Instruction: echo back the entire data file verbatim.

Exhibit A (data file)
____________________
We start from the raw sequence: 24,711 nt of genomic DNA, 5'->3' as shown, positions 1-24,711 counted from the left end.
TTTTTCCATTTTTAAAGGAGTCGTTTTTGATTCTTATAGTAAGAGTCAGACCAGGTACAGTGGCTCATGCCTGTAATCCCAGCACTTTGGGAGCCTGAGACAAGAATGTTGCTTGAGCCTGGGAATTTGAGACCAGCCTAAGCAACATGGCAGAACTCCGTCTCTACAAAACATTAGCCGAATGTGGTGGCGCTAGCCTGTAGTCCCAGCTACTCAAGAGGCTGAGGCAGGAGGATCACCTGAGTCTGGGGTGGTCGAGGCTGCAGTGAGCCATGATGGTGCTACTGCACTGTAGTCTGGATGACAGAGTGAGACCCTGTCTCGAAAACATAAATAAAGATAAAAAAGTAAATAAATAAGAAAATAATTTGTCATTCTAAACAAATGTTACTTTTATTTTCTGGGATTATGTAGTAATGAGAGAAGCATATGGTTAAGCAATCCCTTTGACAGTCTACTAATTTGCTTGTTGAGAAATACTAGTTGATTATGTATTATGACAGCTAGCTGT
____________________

We start from the raw sequence: 24,711 nt of genomic DNA, 5'->3' as shown, positions 1-24,711 counted from the left end.
TTTTTCCATTTTTAAAGGAGTCGTTTTTGATTCTTATAGTAAGAGTCAGACCAGGTACAGTGGCTCATGCCTGTAATCCCAGCACTTTGGGAGCCTGAGACAAGAATGTTGCTTGAGCCTGGGAATTTGAGACCAGCCTAAGCAACATGGCAGAACTCCGTCTCTACAAAACATTAGCCGAATGTGGTGGCGCTAGCCTGTAGTCCCAGCTACTCAAGAGGCTGAGGCAGGAGGATCACCTGAGTCTGGGGTGGTCGAGGCTGCAGTGAGCCATGATGGTGCTACTGCACTGTAGTCTGGATGACAGAGTGAGACCCTGTCTCGAAAACATAAATAAAGATAAAAAAGTAAATAAATAAGAAAATAATTTGTCATTCTAAACAAATGTTACTTTTATTTTCTGGGATTATGTAGTAATGAGAGAAGCATATGGTTAAGCAATCCCTTTGACAGTCTACTAATTTGCTTGTTGAGAAATACTAGTTGATTATGTATTATGACAGCTAGCTGT